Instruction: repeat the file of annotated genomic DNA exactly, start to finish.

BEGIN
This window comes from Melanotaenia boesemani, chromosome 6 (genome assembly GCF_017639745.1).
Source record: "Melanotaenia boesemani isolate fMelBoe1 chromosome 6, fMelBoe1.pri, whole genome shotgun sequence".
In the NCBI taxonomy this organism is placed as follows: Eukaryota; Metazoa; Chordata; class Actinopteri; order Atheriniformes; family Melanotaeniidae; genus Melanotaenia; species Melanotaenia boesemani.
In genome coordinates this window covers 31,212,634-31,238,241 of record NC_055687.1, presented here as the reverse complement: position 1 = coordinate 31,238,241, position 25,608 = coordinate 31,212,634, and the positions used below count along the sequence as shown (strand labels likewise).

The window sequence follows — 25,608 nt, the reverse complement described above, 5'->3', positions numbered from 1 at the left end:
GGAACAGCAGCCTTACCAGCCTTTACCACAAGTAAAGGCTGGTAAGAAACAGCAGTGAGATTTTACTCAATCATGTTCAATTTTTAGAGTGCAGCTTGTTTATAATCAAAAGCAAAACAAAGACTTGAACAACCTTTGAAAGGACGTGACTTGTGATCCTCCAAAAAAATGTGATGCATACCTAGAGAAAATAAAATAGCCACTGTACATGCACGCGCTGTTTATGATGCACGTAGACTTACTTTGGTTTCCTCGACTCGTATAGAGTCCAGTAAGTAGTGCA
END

This window comes from Melanotaenia boesemani, chromosome 6 (genome assembly GCF_017639745.1).
Source record: "Melanotaenia boesemani isolate fMelBoe1 chromosome 6, fMelBoe1.pri, whole genome shotgun sequence".
In the NCBI taxonomy this organism is placed as follows: Eukaryota; Metazoa; Chordata; class Actinopteri; order Atheriniformes; family Melanotaeniidae; genus Melanotaenia; species Melanotaenia boesemani.
In genome coordinates this window covers 31,212,634-31,238,241 of record NC_055687.1, presented here as the reverse complement: position 1 = coordinate 31,238,241, position 25,608 = coordinate 31,212,634, and the positions used below count along the sequence as shown (strand labels likewise).

The window sequence follows — 25,608 nt, the reverse complement described above, 5'->3', positions numbered from 1 at the left end:
GGAACAGCAGCCTTACCAGCCTTTACCACAAGTAAAGGCTGGTAAGAAACAGCAGTGAGATTTTACTCAATCATGTTCAATTTTTAGAGTGCAGCTTGTTTATAATCAAAAGCAAAACAAAGACTTGAACAACCTTTGAAAGGACGTGACTTGTGATCCTCCAAAAAAATGTGATGCATACCTAGAGAAAATAAAATAGCCACTGTACATGCACGCGCTGTTTATGATGCACGTAGACTTACTTTGGTTTCCTCGACTCGTATAGAGTCCAGTAAGTAGTGCA